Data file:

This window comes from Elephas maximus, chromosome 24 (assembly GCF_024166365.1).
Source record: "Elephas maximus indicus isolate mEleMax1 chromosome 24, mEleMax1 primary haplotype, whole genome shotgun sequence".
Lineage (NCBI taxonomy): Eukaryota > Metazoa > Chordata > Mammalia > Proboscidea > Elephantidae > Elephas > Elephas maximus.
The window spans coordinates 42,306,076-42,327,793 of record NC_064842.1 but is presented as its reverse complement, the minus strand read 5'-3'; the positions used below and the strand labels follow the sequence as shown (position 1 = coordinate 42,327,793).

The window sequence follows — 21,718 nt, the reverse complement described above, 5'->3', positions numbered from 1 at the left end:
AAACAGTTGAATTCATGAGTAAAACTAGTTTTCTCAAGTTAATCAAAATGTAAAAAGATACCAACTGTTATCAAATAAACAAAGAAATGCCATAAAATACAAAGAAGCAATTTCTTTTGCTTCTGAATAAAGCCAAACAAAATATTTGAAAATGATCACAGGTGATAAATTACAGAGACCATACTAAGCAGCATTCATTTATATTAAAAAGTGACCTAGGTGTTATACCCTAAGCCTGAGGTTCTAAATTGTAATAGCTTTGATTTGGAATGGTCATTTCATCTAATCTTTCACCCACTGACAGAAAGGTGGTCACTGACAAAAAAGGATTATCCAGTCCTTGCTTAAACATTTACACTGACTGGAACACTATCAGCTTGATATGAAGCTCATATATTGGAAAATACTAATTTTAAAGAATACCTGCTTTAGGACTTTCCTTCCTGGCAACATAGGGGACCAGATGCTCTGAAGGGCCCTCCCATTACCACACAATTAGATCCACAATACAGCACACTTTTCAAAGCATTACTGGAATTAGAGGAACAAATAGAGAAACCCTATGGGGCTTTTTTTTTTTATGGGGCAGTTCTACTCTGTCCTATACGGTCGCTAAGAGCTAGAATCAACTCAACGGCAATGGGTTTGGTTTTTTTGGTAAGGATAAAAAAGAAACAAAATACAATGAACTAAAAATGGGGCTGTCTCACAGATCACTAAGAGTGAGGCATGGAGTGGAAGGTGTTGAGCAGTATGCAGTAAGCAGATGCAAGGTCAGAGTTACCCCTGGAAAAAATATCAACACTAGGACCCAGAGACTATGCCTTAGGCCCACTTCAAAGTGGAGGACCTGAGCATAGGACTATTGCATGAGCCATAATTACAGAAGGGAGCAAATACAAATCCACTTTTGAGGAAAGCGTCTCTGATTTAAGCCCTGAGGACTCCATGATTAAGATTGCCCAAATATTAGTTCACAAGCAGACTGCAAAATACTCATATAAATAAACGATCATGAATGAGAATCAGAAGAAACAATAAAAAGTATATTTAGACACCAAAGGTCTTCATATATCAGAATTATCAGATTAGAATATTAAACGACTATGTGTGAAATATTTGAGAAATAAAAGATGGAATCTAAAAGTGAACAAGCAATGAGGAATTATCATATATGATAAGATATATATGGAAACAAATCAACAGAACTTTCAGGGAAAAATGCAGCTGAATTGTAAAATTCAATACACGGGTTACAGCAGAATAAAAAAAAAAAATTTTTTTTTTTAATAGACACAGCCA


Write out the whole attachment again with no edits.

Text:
This window comes from Elephas maximus, chromosome 24 (assembly GCF_024166365.1).
Source record: "Elephas maximus indicus isolate mEleMax1 chromosome 24, mEleMax1 primary haplotype, whole genome shotgun sequence".
Lineage (NCBI taxonomy): Eukaryota > Metazoa > Chordata > Mammalia > Proboscidea > Elephantidae > Elephas > Elephas maximus.
The window spans coordinates 42,306,076-42,327,793 of record NC_064842.1 but is presented as its reverse complement, the minus strand read 5'-3'; the positions used below and the strand labels follow the sequence as shown (position 1 = coordinate 42,327,793).

The window sequence follows — 21,718 nt, the reverse complement described above, 5'->3', positions numbered from 1 at the left end:
AAACAGTTGAATTCATGAGTAAAACTAGTTTTCTCAAGTTAATCAAAATGTAAAAAGATACCAACTGTTATCAAATAAACAAAGAAATGCCATAAAATACAAAGAAGCAATTTCTTTTGCTTCTGAATAAAGCCAAACAAAATATTTGAAAATGATCACAGGTGATAAATTACAGAGACCATACTAAGCAGCATTCATTTATATTAAAAAGTGACCTAGGTGTTATACCCTAAGCCTGAGGTTCTAAATTGTAATAGCTTTGATTTGGAATGGTCATTTCATCTAATCTTTCACCCACTGACAGAAAGGTGGTCACTGACAAAAAAGGATTATCCAGTCCTTGCTTAAACATTTACACTGACTGGAACACTATCAGCTTGATATGAAGCTCATATATTGGAAAATACTAATTTTAAAGAATACCTGCTTTAGGACTTTCCTTCCTGGCAACATAGGGGACCAGATGCTCTGAAGGGCCCTCCCATTACCACACAATTAGATCCACAATACAGCACACTTTTCAAAGCATTACTGGAATTAGAGGAACAAATAGAGAAACCCTATGGGGCTTTTTTTTTTTATGGGGCAGTTCTACTCTGTCCTATACGGTCGCTAAGAGCTAGAATCAACTCAACGGCAATGGGTTTGGTTTTTTTGGTAAGGATAAAAAAGAAACAAAATACAATGAACTAAAAATGGGGCTGTCTCACAGATCACTAAGAGTGAGGCATGGAGTGGAAGGTGTTGAGCAGTATGCAGTAAGCAGATGCAAGGTCAGAGTTACCCCTGGAAAAAATATCAACACTAGGACCCAGAGACTATGCCTTAGGCCCACTTCAAAGTGGAGGACCTGAGCATAGGACTATTGCATGAGCCATAATTACAGAAGGGAGCAAATACAAATCCACTTTTGAGGAAAGCGTCTCTGATTTAAGCCCTGAGGACTCCATGATTAAGATTGCCCAAATATTAGTTCACAAGCAGACTGCAAAATACTCATATAAATAAACGATCATGAATGAGAATCAGAAGAAACAATAAAAAGTATATTTAGACACCAAAGGTCTTCATATATCAGAATTATCAGATTAGAATATTAAACGACTATGTGTGAAATATTTGAGAAATAAAAGATGGAATCTAAAAGTGAACAAGCAATGAGGAATTATCATATATGATAAGATATATATGGAAACAAATCAACAGAACTTTCAGGGAAAAATGCAGCTGAATTGTAAAATTCAATACACGGGTTACAGCAGAATAAAAAAAAAAAATTTTTTTTTTTAATAGACACAGCCA